Robb Nash: Meritorious Service Medal (Civil Division) recipient


[Screen Description: Text on a grey background reads, “Canadian Honours, Robb Nash, Meritorious Service Medal (Civil Division).” There is a viceregal lion above the text. "Governor General Mary Simon" is written to the right of the viceregal lion.]

[Screen Description: Several words characterizing honours recipients move across a black screen. The screen reads, “Canadian honours presented by the Governor General”.]

[Screen Description: Robb Nash is sitting in a theatre, speaking to the camera. The screen reads, “Robb Nash, Winnipeg, Manitoba, Recipient of the Meritorious Service Medal (Civil Division).”]

[Robb Nash:] My favourite moments of every show, is when I get to see the audience, tears falling down their faces.

And at the beginning I didn’t like it.

I thought I was watching the tears of somebody that was breaking down.

Now I realize that those are tears of somebody breaking through.

When I was 17 years old, I was in a massive car accident where I woke up from a coma, I didn’t know who I was, my parents, and had to rebuild my head with titanium.

I went through a very bitter time.

Two years of my life where I didn’t want to be alive and I made it through that dark time but I wondered how many other young people like me having those same dark thoughts, suicidal thoughts. 

They’re not talking about it, so I decided I wanted to tell my story to as many people as I could.

So I knew that music would be a good way to share that story.

I was offered a chance to do a tour through youth prisons, reserves up North, and schools, listening to stories and sharing my story with young people.

And I ripped up my record deal to do that tour and it was one of the best decisions I ever made.

You know guys, I realized something.

You guys can go up to any adult that you know and ask them:

 “What do you do?”

Everyone knows what they do.

Ask them: “Why do you do it?”

And very few people have a good answer to that, and that’s a sad thing.

I started writing songs together with people that we were meeting... Songs about addiction, songs about suicide.

We’ve seen some people have some massive breakthroughs.

In fact, we’ve actually had 883 students have actually handed us their suicide notes after these shows.

And then we started seeing pictures and videos of them tattooing our lyrics on their arms where they used to hurt themselves.

And so I took all the signatures off the suicide notes that we were given and I tattooed them on my arms.

And I did this because I know what it feels like to feel like you're all alone with those thoughts.

These are all people that had those thoughts once too, but they are still here.

People seem to only talk about mental illness when there’s a suicide.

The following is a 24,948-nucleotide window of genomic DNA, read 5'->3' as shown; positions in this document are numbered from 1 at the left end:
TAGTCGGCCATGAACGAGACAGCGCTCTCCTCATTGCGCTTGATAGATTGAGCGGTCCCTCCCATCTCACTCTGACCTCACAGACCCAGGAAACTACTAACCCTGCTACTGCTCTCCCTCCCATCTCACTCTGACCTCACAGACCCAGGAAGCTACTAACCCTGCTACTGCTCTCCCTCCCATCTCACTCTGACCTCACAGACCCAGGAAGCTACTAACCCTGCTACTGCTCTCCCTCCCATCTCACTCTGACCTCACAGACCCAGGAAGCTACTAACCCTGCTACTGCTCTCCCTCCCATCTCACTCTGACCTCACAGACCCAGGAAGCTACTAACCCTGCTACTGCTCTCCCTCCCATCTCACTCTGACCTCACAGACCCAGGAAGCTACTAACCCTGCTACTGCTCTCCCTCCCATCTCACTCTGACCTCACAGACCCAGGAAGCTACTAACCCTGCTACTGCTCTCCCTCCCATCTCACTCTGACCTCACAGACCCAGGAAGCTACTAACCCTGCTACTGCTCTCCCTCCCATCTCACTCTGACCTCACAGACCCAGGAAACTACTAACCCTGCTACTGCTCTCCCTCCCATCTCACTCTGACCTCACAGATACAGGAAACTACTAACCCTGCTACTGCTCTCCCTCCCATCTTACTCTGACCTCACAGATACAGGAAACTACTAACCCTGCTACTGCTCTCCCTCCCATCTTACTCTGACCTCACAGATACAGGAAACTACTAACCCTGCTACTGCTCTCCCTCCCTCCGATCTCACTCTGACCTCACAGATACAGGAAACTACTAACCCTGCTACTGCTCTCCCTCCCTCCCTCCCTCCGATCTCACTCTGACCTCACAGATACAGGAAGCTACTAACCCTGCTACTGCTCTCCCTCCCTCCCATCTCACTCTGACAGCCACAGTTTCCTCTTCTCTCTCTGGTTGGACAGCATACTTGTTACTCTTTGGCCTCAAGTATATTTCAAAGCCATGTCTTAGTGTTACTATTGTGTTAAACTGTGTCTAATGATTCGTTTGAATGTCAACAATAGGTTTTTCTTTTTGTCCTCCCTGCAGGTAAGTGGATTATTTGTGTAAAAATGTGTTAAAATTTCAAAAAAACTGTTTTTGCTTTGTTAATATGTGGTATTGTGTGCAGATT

People seem to only talk about addiction when there’s an overdose.

And what we try to do in our shows is tell the stories of the people that are still here, the ones that made it, to make examples out of those people.

Show that there are survivors, there are people that are victorious…

[Screen Description: Jonny Holliday is sitting in front of a drum set on a stage, speaking to the camera. The screen reads, “Jonny Holliday, The Robb Nash Project, Musician/Artistic Director.” Short video clips of him performing play as he speaks.]

[Screen Description: Throughout the video, the screen alternates between Robb Nash, Jonny Holliday and a series of scenes featuring The Robb Nash Project performing at concerts; schoolchildren entering concert halls; and Robb Nash talking to audiences from a stage.]

[Jonny Holliday:] I think Robb represents a whole new face of mental health.

Putting a cool, edgy look on it, making kids realize that it’s okay to talk about some of their struggles.

[Robb Nash:] People look at me, and they think “Why would we trust this guy with our youth?

He doesn’t seem like somebody that’s qualified to speak about things like mental illness”.

But by receiving awards like this, it helps us grow and helps us reach more people.

That’s why I was so honoured to receive it.

It was great having songs on the radio and playing big crowds, but this is, this isn’t just success, now, this is significance.

This actually feels fulfilling - that your music can be a part of somebody’s life.

[Screen Description: Text on a grey background reads, “The Meritorious Service Decorations (Civil Division) recognize remarkable individuals who bring honour to our country through their exceptional deeds in many different fields.” There is a Meritorious Service Medal and Cross above the text.]

[Screen Description: A viceregal lion on a grey background.]